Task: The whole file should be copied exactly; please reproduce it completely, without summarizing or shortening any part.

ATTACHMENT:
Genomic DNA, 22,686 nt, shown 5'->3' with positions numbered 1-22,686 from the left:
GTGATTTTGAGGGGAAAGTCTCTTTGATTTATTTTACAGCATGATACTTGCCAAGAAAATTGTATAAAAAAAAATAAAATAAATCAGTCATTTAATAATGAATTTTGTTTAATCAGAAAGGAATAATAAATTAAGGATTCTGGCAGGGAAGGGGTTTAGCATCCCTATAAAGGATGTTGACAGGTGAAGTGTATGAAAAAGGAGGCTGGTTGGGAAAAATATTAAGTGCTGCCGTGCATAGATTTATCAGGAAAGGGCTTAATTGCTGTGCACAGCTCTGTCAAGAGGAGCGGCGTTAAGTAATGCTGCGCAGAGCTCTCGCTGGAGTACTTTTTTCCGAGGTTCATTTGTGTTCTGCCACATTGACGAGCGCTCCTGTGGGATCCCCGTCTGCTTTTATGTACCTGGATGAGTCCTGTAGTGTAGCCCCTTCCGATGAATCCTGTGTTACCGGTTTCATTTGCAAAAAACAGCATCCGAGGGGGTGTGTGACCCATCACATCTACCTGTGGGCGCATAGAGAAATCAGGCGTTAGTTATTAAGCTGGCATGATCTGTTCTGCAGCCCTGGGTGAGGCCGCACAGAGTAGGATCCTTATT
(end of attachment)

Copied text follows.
Genomic DNA, 22,686 nt, shown 5'->3' with positions numbered 1-22,686 from the left:
GTGATTTTGAGGGGAAAGTCTCTTTGATTTATTTTACAGCATGATACTTGCCAAGAAAATTGTATAAAAAAAAATAAAATAAATCAGTCATTTAATAATGAATTTTGTTTAATCAGAAAGGAATAATAAATTAAGGATTCTGGCAGGGAAGGGGTTTAGCATCCCTATAAAGGATGTTGACAGGTGAAGTGTATGAAAAAGGAGGCTGGTTGGGAAAAATATTAAGTGCTGCCGTGCATAGATTTATCAGGAAAGGGCTTAATTGCTGTGCACAGCTCTGTCAAGAGGAGCGGCGTTAAGTAATGCTGCGCAGAGCTCTCGCTGGAGTACTTTTTTCCGAGGTTCATTTGTGTTCTGCCACATTGACGAGCGCTCCTGTGGGATCCCCGTCTGCTTTTATGTACCTGGATGAGTCCTGTAGTGTAGCCCCTTCCGATGAATCCTGTGTTACCGGTTTCATTTGCAAAAAACAGCATCCGAGGGGGTGTGTGACCCATCACATCTACCTGTGGGCGCATAGAGAAATCAGGCGTTAGTTATTAAGCTGGCATGATCTGTTCTGCAGCCCTGGGTGAGGCCGCACAGAGTAGGATCCTTATT